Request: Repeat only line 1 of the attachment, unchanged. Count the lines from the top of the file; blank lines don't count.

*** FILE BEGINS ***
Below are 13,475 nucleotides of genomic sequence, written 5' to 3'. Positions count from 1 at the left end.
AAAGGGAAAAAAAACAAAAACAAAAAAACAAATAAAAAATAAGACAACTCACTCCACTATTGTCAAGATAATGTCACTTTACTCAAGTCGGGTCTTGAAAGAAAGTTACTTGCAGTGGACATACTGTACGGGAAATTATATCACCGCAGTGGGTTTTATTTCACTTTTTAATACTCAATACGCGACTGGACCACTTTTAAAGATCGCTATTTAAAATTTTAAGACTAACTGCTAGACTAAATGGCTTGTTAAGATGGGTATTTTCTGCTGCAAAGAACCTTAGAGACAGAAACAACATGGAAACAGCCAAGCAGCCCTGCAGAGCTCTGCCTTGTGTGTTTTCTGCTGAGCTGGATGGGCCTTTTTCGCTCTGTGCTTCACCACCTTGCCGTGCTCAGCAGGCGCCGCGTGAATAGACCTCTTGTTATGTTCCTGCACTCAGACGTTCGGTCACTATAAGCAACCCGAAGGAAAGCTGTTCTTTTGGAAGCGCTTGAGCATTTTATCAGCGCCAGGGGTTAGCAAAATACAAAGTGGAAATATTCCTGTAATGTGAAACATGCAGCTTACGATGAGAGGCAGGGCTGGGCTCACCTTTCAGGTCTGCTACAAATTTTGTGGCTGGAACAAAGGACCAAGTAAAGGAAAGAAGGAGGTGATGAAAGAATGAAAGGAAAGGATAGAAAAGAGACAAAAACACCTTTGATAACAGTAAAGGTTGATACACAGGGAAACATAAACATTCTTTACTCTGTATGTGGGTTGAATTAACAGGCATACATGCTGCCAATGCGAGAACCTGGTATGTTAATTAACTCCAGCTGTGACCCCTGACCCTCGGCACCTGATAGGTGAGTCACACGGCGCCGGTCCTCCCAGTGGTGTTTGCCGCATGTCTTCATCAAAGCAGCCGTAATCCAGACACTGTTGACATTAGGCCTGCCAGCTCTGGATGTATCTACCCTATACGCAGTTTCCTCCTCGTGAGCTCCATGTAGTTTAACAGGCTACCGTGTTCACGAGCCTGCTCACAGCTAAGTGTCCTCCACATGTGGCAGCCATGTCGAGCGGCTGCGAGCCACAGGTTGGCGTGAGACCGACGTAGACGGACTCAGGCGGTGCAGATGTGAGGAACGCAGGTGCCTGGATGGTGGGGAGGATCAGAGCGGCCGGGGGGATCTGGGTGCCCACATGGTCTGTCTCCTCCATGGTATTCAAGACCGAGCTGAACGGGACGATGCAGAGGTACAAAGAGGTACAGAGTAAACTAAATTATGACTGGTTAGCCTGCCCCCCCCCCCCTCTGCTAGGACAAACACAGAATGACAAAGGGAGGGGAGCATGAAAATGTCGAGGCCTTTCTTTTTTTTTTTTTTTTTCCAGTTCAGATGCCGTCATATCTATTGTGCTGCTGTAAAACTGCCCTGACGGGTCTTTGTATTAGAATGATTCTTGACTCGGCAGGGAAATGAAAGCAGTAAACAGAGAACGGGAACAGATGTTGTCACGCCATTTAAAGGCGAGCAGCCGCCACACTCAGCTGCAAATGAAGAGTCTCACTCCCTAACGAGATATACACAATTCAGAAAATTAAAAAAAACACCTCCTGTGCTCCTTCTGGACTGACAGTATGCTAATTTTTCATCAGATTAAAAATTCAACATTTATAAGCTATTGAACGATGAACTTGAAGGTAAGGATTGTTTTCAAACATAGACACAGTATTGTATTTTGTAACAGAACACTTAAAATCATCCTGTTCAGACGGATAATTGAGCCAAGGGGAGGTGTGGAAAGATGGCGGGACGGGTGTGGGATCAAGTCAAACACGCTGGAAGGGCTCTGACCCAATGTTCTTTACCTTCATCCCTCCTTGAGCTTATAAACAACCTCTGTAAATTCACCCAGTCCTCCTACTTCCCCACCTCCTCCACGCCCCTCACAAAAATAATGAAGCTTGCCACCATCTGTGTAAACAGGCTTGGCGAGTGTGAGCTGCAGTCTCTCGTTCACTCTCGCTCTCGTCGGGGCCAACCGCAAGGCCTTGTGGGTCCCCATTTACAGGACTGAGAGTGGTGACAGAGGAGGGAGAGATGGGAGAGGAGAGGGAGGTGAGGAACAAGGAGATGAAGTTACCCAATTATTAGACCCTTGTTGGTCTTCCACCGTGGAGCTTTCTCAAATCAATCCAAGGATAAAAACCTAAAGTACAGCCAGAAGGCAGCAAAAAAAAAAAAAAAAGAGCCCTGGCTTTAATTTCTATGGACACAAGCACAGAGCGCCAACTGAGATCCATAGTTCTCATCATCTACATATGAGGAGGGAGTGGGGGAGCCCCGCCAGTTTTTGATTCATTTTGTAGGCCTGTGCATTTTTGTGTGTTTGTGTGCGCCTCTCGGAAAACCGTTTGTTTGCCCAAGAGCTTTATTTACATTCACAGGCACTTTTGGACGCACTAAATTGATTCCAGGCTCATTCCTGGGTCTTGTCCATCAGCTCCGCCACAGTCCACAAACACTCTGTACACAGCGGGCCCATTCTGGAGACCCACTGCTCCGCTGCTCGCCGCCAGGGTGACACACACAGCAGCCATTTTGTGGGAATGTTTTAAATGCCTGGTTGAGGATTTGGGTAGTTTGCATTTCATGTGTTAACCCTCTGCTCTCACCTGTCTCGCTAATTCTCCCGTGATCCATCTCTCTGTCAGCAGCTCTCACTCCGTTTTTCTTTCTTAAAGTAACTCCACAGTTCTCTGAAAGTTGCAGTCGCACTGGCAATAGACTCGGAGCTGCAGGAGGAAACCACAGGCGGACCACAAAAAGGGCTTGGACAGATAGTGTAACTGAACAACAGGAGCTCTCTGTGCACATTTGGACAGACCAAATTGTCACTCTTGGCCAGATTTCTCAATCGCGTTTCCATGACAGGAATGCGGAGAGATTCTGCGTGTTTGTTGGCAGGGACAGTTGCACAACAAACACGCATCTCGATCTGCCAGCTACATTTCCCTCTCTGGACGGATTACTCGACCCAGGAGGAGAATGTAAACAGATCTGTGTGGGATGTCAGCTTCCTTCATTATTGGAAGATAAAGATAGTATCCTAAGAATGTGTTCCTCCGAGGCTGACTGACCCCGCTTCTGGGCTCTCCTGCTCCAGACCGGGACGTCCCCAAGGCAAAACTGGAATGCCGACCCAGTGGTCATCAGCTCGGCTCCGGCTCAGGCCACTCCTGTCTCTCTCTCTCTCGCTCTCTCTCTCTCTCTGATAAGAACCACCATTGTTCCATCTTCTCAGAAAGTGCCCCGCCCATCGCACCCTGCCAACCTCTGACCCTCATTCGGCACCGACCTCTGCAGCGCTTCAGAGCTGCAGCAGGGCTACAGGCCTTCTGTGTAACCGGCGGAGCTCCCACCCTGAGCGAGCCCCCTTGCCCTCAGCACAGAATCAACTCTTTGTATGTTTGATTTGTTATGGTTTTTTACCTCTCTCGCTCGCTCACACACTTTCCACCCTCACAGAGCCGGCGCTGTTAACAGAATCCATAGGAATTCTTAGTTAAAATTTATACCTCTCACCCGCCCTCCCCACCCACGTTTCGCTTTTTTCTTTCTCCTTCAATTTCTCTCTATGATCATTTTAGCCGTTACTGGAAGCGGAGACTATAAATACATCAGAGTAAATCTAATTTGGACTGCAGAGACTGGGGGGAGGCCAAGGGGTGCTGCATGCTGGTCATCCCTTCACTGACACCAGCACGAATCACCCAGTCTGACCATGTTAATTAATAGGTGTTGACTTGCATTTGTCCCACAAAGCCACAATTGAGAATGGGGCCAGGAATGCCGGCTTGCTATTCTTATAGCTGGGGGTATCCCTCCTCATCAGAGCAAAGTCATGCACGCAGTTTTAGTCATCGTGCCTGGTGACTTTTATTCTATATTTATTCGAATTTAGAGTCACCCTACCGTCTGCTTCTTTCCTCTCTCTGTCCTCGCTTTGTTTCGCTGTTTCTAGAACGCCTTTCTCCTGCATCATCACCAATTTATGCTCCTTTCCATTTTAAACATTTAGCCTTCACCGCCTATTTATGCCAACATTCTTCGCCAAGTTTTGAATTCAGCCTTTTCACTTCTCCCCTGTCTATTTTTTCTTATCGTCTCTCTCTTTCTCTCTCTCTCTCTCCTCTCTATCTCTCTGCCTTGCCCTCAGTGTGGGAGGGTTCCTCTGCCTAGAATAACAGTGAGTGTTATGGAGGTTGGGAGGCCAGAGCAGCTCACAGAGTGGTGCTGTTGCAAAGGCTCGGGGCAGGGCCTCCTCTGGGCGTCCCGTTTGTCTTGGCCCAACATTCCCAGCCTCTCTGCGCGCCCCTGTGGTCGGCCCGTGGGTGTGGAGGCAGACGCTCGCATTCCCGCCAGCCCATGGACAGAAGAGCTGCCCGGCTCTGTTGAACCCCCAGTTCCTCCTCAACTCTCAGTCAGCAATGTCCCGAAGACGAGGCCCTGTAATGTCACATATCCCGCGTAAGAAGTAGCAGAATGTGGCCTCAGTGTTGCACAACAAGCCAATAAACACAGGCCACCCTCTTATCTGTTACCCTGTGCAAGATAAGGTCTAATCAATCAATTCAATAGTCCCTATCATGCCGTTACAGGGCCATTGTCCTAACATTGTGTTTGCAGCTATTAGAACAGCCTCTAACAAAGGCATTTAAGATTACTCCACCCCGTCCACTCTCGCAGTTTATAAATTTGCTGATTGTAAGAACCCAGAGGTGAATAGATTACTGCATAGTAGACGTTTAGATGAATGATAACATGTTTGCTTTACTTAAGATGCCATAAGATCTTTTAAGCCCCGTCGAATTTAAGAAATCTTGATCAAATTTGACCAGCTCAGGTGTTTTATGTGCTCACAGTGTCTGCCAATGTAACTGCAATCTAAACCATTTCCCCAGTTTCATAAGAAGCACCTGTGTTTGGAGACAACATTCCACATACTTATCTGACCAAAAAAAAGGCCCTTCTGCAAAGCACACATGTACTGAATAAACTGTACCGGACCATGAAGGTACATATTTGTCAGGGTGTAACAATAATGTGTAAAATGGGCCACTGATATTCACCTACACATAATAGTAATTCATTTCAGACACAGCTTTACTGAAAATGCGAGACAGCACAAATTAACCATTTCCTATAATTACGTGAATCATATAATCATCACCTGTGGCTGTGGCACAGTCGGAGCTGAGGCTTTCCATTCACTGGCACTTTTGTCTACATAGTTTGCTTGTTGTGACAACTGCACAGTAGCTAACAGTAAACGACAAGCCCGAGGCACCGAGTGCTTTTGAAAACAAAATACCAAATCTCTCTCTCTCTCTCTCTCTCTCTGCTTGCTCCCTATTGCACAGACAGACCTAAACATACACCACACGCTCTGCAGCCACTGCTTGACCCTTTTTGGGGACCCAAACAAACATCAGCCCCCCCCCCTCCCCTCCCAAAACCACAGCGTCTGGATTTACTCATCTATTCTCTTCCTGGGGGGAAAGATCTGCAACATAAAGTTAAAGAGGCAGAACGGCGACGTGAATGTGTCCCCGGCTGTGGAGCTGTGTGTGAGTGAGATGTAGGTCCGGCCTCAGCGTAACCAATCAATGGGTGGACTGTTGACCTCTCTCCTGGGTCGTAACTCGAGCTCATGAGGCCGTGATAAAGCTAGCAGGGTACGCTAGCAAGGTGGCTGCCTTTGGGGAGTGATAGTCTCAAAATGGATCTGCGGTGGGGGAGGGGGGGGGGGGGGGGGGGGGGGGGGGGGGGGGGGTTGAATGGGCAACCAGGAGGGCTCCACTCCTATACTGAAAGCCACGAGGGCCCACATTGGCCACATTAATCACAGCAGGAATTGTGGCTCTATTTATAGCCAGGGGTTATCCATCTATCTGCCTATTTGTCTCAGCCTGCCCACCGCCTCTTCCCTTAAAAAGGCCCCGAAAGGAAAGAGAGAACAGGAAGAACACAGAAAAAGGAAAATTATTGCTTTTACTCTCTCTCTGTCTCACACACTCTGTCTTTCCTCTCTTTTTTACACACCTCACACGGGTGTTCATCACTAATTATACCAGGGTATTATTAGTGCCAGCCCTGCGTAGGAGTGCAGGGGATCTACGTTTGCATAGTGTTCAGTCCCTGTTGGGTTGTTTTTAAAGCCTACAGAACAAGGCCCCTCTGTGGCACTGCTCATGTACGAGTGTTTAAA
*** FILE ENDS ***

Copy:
Below are 13,475 nucleotides of genomic sequence, written 5' to 3'. Positions count from 1 at the left end.